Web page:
UNITED NATIONS – A United Nations task force recommended in a report on Tuesday new ethical rules and financial disclosures for the office of the presidency of the U.N. General Assembly after a bribery scandal involving a former assembly head.
A U.S. investigation into the general assembly presidency, a rotating post filled by member states, has led to charges against seven people accused of participating in a scheme involving more than $1.3 million in bribes.
U.S. prosecutors have accused John Ashe, former U.N. Ambassador from Antigua and Barbuda and 2013-2014 president of the General Assembly, of receiving bribes from Chinese businessmen including Macau real estate developer Ng Lap Seng. Ashe has pleaded not guilty to tax fraud charges and Ng has pleaded not guilty to charges including bribery and money laundering.
Earlier this month, Francis Lorenzo, a suspended deputy U.N. Ambassador from the Dominican Republic, pleaded guilty and agreed to cooperate with U.S. authorities.
Two other defendants, Sheri Yan and Heidi Hong Piao, pleaded guilty. Julia Vivi Wang, the newest defendant, has not yet entered a plea, and Jeff Yin, Ng’s assistant, pleaded not guilty.
A spokesman for Manhattan U.S. Attorney Preet Bharara declined to comment on the report.
U.N. Secretary-General Ban Ki-moon created a task force to improve transparency at the office of the assembly president, who is not a U.N. employee. He also requested an audit, due to be published soon.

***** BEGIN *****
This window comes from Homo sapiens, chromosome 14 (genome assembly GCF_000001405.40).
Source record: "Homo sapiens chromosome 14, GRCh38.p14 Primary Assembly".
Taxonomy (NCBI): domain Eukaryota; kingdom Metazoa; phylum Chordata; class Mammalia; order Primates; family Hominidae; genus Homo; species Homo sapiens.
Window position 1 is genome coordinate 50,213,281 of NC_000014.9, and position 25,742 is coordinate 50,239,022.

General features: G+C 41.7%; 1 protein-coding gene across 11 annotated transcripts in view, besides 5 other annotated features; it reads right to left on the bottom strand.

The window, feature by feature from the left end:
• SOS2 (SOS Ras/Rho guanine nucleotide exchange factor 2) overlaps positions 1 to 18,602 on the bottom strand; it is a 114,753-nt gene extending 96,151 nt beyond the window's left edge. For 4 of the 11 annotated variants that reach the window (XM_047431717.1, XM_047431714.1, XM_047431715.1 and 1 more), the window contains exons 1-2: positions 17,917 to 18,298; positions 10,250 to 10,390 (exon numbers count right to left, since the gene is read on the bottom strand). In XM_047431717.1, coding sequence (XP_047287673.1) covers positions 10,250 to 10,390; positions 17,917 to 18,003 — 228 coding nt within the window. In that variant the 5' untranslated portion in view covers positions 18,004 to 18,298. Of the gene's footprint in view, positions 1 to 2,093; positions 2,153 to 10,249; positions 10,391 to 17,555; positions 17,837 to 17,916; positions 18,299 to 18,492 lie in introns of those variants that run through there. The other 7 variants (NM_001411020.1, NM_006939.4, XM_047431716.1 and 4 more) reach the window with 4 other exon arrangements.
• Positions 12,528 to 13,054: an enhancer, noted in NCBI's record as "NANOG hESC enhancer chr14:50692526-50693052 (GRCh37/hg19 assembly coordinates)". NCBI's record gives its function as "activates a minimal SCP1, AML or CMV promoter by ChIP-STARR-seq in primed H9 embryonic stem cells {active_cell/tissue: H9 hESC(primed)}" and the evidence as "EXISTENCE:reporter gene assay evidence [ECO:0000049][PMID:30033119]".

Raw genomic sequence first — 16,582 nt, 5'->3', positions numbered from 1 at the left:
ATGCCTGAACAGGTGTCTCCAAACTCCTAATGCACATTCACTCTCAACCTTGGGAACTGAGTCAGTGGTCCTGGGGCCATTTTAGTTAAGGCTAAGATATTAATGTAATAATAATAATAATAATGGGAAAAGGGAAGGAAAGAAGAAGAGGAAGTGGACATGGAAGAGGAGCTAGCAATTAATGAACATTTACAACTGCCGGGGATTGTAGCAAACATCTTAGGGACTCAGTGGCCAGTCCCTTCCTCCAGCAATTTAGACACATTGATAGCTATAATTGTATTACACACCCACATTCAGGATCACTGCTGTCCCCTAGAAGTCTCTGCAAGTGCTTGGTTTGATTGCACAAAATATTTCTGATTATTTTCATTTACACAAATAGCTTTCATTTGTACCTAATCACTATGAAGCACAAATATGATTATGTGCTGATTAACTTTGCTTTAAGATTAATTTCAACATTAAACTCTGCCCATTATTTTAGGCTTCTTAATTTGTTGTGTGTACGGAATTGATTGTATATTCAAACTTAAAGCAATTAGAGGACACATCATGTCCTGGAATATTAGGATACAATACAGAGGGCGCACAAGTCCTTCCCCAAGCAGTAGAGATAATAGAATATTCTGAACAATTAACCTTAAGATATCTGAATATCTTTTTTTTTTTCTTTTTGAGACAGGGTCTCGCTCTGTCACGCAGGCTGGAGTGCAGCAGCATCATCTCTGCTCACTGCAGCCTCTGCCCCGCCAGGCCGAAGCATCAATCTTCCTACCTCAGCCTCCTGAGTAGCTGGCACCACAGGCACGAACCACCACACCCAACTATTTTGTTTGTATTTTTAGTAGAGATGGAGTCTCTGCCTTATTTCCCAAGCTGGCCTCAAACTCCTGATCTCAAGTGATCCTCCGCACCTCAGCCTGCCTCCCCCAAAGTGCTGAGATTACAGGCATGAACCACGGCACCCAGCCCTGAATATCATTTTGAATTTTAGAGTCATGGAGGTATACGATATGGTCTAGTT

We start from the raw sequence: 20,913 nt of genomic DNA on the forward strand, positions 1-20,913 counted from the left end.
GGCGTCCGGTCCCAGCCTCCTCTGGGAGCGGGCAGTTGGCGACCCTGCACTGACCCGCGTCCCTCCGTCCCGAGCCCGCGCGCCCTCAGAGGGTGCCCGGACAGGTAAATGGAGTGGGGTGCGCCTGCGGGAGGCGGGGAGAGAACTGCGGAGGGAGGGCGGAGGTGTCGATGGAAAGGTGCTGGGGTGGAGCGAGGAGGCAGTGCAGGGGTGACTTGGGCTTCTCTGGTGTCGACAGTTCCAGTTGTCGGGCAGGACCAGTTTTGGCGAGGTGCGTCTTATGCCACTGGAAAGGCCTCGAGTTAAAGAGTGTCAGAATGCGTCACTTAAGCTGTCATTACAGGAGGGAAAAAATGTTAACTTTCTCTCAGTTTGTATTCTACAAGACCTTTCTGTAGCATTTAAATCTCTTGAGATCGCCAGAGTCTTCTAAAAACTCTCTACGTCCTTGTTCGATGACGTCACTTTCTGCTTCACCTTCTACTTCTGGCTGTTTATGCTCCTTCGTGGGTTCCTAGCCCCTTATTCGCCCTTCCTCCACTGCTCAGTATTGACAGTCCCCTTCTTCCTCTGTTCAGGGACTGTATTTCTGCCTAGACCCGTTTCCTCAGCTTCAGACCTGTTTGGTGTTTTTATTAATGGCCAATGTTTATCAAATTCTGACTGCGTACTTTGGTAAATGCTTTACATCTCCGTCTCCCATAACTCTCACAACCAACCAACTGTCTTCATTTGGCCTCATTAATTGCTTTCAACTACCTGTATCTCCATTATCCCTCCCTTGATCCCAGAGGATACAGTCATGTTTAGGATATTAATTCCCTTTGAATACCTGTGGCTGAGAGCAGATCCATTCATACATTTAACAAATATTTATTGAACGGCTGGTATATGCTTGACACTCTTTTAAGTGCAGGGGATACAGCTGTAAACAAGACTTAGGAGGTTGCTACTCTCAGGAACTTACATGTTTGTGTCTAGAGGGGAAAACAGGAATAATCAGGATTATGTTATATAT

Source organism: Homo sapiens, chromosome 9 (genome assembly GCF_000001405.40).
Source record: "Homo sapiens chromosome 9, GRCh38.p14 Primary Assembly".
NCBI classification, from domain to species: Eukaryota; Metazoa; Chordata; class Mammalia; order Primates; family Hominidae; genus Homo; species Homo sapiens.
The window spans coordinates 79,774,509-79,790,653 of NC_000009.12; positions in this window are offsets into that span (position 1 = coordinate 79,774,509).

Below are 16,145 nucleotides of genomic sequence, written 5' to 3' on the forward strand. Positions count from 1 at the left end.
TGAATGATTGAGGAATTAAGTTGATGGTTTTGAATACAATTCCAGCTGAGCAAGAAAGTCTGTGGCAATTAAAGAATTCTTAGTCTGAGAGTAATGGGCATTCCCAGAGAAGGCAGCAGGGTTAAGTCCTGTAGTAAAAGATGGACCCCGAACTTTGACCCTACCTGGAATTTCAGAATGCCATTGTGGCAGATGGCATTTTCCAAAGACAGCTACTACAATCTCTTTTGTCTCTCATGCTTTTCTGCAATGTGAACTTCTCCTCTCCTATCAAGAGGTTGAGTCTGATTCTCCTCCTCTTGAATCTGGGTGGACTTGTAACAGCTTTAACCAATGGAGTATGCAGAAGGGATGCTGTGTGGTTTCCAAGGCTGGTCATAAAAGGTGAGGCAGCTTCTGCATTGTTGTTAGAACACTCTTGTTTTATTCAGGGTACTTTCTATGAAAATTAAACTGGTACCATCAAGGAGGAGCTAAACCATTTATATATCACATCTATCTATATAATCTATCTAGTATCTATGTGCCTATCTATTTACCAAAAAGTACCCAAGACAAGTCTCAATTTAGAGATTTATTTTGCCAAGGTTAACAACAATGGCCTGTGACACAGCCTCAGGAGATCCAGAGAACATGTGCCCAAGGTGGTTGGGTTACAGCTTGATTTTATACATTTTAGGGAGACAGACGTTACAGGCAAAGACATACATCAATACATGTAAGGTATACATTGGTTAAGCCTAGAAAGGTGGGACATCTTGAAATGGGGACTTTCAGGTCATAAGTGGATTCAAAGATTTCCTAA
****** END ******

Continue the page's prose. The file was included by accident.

“Allegations involving the president, which have tarnished the image and reputation of the (U.N.), occurred in an environment where there were significant loopholes and blind spots in the operational arrangements for the president and the office,” the task force said in the report.
“Despite the high level of visibility of the office, there are insufficient transparency and accountability measures.”
The assembly’s current president, Mogens Lykketoft of Denmark, said in a statement that a committee of the 193-nation assembly would discuss the report on April 7.
The task force noted that although staff to the Office had increased, its operating budget has been static since 1998 except for inflation adjustments, and stands at $326,000.
It said the financial and staff needs of the president have been met from voluntary contributions, in cash and in-kind, from donors including Member States, United Nations entities, foundations and non-governmental organizations.
The report said there was no systematic oversight of funding.
The task force recommended developing core ethical principles to which assembly presidents would commit and financial disclosures to be made at the beginning and end of a General Assembly president’s term.
It said the assembly should require presidents to disclose travel and other expenses and that at least one permanent staff position should be created to ensure continuity from one presidency to the next.